Does historical exposure to hydrocarbon contamination alter the response of benthic communities to diesel contamination?

Document Type


Publication Date



A microcosm experiment was used to compare the influence of diesel contamination on two benthic salt-marsh communities, one chronically exposed to petroleum hydrocarbons for decades (Louisiana [LA]) and the other relatively uncontaminated (Mississippi [MS]). Initial meiofaunal community composition of the two sites was similar. Higher organic content of MS sediments should have reduced bioavailability, and thus the toxicity of hydrocarbons relative to the LA site. Nevertheless, although responses to diesel contamination at the two sites were generally qualitatively similar, a species-specific and several community-response variables were influenced to a much greater degree in the MS community. In particular, the abundance of total nauplii, ostracods, and copepods were negatively impacted to a greater extent in MS than in LA, as was grazing by ostracods on benthic microalgae. Nematode:copepod ratios in contaminated sediments were much higher in MS than in LA sediments. Pseudostenhelia wellsi (a benthic copepod) nauplii suffered greater adverse effects of diesel in MS than in LA. We conclude that the MS community was more sensitive to diesel contamination than was the LA community. The differential sensitivity is presumably a manifestation of different tolerances to hydrocarbon contaminants, mediated by a higher proportion of more tolerant species and/or increased tolerance among individual species in LA. Although the MS site was more sensitive to diesel contamination, qualitative responses of the LA and MS communities were similar, and comparable to previous studies of diesel contamination. The spatial and temporal consistency of diesel impacts on salt-marsh communities suggests that hydrocarbon contamination results in predictable community responses. Specifically, crustacean (e.g. copepods, ostracods, and nauplii) benthos are most sensitive to hydrocarbons. Reductions in abundance and grazing activity of crustaceans leads to enhanced algal biomass, reduced copepod diversity, and alters competitive interactions among meiofauna. (C) 2000 Elsevier Science Ltd.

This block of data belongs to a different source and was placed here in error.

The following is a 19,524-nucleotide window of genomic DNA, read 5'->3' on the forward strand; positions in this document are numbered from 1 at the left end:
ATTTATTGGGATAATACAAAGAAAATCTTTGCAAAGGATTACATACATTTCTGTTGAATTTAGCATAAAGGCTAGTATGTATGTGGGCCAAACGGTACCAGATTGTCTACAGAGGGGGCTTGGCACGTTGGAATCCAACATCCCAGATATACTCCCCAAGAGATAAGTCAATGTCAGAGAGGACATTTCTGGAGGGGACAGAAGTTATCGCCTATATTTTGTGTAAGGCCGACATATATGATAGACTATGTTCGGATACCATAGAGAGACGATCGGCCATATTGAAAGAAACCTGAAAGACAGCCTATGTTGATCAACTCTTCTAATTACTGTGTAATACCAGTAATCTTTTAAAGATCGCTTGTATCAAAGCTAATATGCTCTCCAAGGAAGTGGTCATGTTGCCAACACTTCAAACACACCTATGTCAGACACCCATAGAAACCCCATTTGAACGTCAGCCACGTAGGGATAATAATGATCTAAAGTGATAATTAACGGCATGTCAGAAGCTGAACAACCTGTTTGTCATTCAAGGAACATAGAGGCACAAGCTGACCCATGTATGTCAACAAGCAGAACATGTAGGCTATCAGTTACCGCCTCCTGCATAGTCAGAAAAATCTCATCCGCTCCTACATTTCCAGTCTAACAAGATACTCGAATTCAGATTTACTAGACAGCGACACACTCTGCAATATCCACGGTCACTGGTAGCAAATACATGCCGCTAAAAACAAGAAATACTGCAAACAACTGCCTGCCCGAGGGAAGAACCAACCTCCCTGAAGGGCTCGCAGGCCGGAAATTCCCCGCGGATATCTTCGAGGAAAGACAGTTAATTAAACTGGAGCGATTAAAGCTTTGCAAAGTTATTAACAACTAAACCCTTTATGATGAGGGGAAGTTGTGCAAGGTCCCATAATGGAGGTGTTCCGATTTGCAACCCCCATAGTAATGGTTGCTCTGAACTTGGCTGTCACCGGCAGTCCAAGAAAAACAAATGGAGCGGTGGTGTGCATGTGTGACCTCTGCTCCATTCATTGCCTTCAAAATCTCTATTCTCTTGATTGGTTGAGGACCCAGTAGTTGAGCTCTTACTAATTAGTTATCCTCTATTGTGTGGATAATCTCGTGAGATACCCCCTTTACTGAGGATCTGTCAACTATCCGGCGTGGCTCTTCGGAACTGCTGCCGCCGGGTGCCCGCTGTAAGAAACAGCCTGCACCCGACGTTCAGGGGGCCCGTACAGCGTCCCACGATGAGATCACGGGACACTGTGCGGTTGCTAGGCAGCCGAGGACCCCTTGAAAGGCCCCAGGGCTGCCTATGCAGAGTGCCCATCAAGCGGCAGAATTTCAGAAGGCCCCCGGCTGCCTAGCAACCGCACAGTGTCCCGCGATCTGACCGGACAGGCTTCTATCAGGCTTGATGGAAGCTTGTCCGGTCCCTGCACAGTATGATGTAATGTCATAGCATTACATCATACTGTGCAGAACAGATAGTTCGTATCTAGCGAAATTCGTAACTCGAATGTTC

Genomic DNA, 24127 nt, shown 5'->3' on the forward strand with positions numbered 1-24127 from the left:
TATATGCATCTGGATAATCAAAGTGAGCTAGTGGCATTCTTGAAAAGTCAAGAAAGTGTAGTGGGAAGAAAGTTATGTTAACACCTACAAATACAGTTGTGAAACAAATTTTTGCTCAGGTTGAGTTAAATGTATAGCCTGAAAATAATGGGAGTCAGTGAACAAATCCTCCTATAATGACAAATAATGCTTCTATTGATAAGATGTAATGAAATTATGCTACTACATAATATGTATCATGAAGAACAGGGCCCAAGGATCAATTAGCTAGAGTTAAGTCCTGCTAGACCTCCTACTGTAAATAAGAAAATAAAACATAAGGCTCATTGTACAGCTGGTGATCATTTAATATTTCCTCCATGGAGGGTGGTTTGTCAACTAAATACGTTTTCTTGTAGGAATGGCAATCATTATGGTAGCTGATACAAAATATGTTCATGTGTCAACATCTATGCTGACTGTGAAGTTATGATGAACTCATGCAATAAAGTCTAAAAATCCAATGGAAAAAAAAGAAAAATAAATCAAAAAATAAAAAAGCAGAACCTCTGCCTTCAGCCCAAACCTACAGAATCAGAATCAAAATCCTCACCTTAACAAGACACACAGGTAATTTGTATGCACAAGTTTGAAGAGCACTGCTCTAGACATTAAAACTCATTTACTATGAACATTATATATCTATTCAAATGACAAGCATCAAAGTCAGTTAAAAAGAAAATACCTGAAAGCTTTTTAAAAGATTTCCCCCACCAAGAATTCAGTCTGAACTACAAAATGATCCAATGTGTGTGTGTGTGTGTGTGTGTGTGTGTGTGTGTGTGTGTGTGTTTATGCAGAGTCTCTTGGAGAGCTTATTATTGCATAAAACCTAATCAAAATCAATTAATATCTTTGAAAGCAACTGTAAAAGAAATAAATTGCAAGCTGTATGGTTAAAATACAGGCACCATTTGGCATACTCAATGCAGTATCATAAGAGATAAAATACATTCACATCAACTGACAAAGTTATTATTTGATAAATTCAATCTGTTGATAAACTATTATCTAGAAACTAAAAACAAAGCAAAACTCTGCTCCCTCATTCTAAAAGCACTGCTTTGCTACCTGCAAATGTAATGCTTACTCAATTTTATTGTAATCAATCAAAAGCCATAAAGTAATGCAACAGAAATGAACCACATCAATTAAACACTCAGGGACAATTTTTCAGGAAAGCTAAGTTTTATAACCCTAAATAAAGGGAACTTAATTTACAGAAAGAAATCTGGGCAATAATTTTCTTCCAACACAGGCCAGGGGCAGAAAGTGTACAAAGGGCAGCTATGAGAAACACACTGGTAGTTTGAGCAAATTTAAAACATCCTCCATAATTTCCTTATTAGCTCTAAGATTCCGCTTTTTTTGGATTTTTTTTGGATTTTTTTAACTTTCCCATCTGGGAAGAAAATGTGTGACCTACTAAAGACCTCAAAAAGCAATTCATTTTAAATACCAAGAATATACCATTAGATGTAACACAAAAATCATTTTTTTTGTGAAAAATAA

Publication Source (Journal or Book title)

Marine Environmental Research

First Page


Last Page


This document is currently not available here.